If the year 2017 reveals itself to have been an unremarkable year as regards to scandals and misdemeanours in the rock and roll realm, then one atypical event of note was the reappearance of Greg Dulli and his clan of accompanying minstrels for a second sojourn of the calendar year to the European mainland, as well as the United Kingdom, where they have already toured extensively promoting their latest dissertation that is the album In Spades (QRO review), coming to Rescue Rooms in Nottingham on Tuesday, August 15th.
Perhaps the clues lie in the nature of In Spades, which instead of having its bedfellow as the R&B tinged grunge that was expected, they seem to have entered into a secular tryst with the bad boy that is hard rock, whilst maybe Dulli has become satiated with the nihilism of peering over the event horizon of despair and wishes to tread a more well-worn and established path to achieve the levels of success he craves. This career metamorphosis is common, as artists realise the niche they have painstakingly carved out turns into a rut that becomes impossible to find any means of egress. Queens of the Stone Age have an analogous band dynamic to The Afghan Whigs, and led by Josh Homme decided to leave their Stoner rock shtick behind them and conceive a new career as the leviathans of alternative rock. The crowds and units shifted may have expanded but artistically they seem to have stagnated and appear to be struggling to regain their lost identity. Only time will tell if Dulli’s plans for The Afghan Whigs are of a similar essence, but if the venues that they are playing are a gauge of their progress, then the appearance at the 450 capacity Rescue Rooms denoted a downturn compared to recent visits to these shores, where large ornate listed buildings and churches are the band’s customary domain (QRO live review).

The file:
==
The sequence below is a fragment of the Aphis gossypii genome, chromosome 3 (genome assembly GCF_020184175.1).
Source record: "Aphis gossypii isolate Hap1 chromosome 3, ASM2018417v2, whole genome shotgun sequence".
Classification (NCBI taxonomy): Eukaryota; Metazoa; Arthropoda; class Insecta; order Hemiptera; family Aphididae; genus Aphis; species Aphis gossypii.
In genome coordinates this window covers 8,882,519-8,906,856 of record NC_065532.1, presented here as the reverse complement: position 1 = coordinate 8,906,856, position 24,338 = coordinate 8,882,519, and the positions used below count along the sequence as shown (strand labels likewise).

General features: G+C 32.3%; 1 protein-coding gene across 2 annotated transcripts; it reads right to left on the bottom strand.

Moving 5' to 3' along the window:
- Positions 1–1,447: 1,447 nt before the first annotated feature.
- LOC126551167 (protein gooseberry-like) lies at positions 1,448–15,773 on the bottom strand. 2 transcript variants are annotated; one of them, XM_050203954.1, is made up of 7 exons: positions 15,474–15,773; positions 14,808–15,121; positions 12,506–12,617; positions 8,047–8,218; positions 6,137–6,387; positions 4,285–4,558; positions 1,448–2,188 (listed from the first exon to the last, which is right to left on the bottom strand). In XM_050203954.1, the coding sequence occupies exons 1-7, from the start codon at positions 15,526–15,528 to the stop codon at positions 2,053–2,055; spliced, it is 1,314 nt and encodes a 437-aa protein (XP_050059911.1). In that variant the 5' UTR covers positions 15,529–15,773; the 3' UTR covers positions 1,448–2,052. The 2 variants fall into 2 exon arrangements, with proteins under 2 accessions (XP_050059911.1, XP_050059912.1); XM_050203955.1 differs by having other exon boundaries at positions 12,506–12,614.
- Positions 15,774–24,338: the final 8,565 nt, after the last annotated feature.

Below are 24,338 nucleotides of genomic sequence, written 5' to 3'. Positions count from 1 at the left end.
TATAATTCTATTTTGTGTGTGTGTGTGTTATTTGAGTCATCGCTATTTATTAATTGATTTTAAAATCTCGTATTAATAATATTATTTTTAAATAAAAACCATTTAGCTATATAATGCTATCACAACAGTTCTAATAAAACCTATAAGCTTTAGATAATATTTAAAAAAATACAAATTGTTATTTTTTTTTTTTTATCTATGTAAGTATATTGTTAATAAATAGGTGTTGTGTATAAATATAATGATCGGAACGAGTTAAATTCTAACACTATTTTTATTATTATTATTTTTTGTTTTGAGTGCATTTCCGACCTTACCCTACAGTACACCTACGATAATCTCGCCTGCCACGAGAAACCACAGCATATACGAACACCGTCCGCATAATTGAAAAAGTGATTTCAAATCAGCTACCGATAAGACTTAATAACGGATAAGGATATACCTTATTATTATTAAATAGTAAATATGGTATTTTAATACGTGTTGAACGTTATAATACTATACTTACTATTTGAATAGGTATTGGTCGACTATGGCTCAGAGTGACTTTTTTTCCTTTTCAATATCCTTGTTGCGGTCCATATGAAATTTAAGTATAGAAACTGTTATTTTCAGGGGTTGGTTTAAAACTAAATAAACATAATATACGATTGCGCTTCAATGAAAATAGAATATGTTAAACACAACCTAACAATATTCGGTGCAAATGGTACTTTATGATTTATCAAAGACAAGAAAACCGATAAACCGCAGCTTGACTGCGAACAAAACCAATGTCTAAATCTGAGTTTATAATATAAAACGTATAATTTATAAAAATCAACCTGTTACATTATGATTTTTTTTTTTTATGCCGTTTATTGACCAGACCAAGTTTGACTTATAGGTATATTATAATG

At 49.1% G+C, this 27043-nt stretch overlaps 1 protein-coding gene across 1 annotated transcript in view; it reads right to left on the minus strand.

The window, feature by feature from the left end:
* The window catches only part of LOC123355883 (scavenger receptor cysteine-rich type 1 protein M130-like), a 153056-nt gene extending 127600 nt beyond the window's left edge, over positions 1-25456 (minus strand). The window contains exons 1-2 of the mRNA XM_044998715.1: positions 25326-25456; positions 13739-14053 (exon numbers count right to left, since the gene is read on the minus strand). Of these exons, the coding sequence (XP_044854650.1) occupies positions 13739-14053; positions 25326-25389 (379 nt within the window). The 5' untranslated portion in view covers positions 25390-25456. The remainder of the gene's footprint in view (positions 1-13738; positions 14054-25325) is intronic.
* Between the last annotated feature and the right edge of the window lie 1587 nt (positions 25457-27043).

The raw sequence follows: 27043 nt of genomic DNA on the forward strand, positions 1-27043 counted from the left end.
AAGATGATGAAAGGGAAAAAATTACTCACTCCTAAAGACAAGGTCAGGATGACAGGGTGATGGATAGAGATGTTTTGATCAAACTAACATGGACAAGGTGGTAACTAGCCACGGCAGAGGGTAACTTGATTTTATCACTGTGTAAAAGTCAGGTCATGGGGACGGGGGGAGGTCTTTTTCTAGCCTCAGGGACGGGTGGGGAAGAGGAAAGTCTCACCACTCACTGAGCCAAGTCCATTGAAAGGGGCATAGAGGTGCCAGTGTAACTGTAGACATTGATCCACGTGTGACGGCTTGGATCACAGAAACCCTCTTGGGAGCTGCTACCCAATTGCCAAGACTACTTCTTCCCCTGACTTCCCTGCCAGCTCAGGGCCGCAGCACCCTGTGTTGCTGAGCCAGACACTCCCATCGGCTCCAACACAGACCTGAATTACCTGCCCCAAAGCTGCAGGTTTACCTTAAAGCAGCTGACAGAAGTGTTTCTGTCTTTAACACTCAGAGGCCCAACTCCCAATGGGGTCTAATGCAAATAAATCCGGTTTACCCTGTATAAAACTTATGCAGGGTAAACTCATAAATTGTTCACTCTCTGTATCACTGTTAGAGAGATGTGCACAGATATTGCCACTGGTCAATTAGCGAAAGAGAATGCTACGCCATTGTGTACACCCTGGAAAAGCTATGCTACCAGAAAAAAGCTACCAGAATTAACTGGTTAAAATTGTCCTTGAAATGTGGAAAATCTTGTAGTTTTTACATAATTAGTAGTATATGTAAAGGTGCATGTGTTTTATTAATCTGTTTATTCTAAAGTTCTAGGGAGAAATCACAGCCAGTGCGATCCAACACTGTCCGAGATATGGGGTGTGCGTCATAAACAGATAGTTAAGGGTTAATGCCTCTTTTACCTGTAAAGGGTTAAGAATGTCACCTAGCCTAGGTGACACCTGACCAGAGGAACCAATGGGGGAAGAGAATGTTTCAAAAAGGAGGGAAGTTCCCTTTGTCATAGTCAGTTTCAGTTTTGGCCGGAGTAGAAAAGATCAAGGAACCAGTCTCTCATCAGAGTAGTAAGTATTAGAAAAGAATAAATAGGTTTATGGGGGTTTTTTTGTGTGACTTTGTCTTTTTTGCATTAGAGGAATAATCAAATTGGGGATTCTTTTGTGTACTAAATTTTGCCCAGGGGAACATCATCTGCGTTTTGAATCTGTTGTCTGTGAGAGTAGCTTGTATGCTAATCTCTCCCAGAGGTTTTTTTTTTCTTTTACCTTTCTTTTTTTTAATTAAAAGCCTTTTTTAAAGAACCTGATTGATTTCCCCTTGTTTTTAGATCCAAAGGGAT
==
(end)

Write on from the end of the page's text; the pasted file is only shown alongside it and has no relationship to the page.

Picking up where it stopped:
The set was almost identical to the one performed at Koko London earlier this year (QRO live review), as Dulli again entered the fray unaccompanied to perform “Birdland”, the opening track from the In Spades album. From then on, the assault was bordering on cacophonous as the five-guitar line-up blitzkreiged their way through the set. The tryst with the heavier side of the rock and roll genus seemed to have turned into a full-blown affair, as all subtlety and varied nuances were crushed beneath the onslaught. As at Koko the nucleus of the set was taken from the last two albums with a quartet lifted from Black Love, with the ubiquitous “Faded” ending the encore, and yet another surprise was that there was nothing from their monument to decadence that was Gentlemen. If Dulli is purposely heading in the direction of a more brutal and harder edged sound then I’m sure his flock will unconditionally follow the call, but for how long as the places of worship become less house of the holy and more sympathy for the devil?